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2 April 2007 | Printer friendly

A mobile safe enough for children - new market for phone industry and new concern for health experts

Walt Disney Co. has launched Disney Mobile, a mobile phone service for children and parents. Thanks to the new service, children will be able to download Disney games, ring tones, and wallpaper for their mobile phones and parents will be able to track their children thanks to the global positioning system service.

The launch of Disney Mobile is contrary to Disney’s position from 2000. At that time, Disney canceled the licensing scheme for Nokia Corp. not allowing the use of Mickey’s and Minnie’s image on cell-phones due to uncertainty about health risks.

In 2000, a Disney spokesman said that Disney wouldn’t proceed with a new cell phone plan for children until there was reliable scientific evidence establishing the absence of any link between mobile phones and cancer risk or neurological disorder risk for children.

Although the discussion on the extent of health hazard of mobile phones for children is still ongoing, Disney has expanded its services and introduced Disney Mobile. The scientific community has not yet answered the question of whether cell phones are safe, especially for children.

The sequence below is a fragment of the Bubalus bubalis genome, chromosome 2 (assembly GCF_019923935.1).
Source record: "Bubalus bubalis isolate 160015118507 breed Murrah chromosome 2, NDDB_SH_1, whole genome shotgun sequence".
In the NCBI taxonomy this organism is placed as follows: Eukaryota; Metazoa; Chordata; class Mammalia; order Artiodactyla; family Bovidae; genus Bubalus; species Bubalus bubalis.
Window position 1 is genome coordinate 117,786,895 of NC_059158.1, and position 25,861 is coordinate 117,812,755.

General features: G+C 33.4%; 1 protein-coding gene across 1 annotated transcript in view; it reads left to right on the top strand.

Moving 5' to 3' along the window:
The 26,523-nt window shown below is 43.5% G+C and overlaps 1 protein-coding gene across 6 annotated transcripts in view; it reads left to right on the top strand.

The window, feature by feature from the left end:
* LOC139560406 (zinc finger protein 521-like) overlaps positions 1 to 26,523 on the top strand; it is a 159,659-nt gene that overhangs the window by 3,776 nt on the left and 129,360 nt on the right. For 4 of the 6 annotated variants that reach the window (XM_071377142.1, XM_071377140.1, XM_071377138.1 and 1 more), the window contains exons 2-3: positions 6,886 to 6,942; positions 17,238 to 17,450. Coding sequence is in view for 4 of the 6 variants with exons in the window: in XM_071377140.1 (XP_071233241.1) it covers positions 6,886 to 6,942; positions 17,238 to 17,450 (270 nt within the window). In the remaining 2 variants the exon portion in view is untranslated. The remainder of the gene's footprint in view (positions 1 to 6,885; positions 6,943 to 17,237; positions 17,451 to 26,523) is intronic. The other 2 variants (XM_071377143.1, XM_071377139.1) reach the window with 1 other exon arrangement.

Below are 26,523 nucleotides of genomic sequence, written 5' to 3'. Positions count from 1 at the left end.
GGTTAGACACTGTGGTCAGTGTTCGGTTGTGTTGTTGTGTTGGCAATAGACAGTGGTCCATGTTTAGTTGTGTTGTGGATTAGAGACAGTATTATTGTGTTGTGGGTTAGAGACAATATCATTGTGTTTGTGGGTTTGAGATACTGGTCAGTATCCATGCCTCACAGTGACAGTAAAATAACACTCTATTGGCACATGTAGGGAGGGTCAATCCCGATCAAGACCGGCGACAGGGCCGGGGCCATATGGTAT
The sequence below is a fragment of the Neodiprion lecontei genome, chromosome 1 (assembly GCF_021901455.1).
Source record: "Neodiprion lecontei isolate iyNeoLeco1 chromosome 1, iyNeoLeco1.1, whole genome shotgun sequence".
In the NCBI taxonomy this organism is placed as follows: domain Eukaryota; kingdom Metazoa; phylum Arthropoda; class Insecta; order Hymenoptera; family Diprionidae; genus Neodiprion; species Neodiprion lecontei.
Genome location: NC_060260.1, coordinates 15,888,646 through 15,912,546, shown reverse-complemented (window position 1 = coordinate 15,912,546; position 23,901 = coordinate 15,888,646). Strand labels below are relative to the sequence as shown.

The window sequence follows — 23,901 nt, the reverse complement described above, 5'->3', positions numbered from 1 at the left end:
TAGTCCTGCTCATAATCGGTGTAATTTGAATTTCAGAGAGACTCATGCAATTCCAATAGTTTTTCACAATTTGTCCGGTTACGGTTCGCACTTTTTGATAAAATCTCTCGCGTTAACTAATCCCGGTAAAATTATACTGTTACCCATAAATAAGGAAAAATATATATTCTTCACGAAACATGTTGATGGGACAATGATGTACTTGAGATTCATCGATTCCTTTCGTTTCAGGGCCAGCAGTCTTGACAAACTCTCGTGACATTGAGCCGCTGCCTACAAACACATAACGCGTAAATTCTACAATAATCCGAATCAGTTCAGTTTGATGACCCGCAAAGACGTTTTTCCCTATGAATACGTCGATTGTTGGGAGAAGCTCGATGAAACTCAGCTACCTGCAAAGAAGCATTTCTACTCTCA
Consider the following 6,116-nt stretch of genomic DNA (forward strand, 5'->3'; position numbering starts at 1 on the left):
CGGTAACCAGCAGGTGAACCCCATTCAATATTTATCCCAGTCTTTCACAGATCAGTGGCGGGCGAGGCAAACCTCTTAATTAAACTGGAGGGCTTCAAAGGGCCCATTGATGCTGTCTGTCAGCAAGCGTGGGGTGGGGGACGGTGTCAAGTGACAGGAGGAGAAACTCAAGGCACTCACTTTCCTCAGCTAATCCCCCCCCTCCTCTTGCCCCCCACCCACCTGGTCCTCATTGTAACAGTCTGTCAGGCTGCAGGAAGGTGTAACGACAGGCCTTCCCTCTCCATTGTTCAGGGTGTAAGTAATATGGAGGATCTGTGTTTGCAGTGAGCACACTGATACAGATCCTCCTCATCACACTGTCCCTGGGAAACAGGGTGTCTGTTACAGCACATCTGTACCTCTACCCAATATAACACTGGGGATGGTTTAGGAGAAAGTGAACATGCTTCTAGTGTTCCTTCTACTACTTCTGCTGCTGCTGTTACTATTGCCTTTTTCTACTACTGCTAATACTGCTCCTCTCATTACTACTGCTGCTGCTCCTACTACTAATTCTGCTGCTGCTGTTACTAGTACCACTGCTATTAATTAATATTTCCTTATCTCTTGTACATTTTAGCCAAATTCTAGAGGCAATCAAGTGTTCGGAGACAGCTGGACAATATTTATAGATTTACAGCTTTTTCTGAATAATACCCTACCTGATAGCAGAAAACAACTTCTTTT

Britain’s advisory body on radiological hazards, the Health Protection Agency (HPA), has issued precautionary advice urging parents to limit use of cell phones by children. The HPA recommends that younger children use mobiles only for essential purposes.

The US Food & Drug Administration (FDA) has stated that there is no concrete data showing any danger coming from cell phone use. "Disney is relying on the FDA." says Disney Mobile spokesperson Anthony Sprauve.

There is no widely accepted scientific proof that radio-frequency (RF) energy emitted by mobile phones is safe. Researchers and doctors worry that children could be more vulnerable to exposure from cell phones given their thinner skulls and still-developing brains. The scientific debate on consequences from the radiation of the wireless phones beaming at the brains of children is ongoing.


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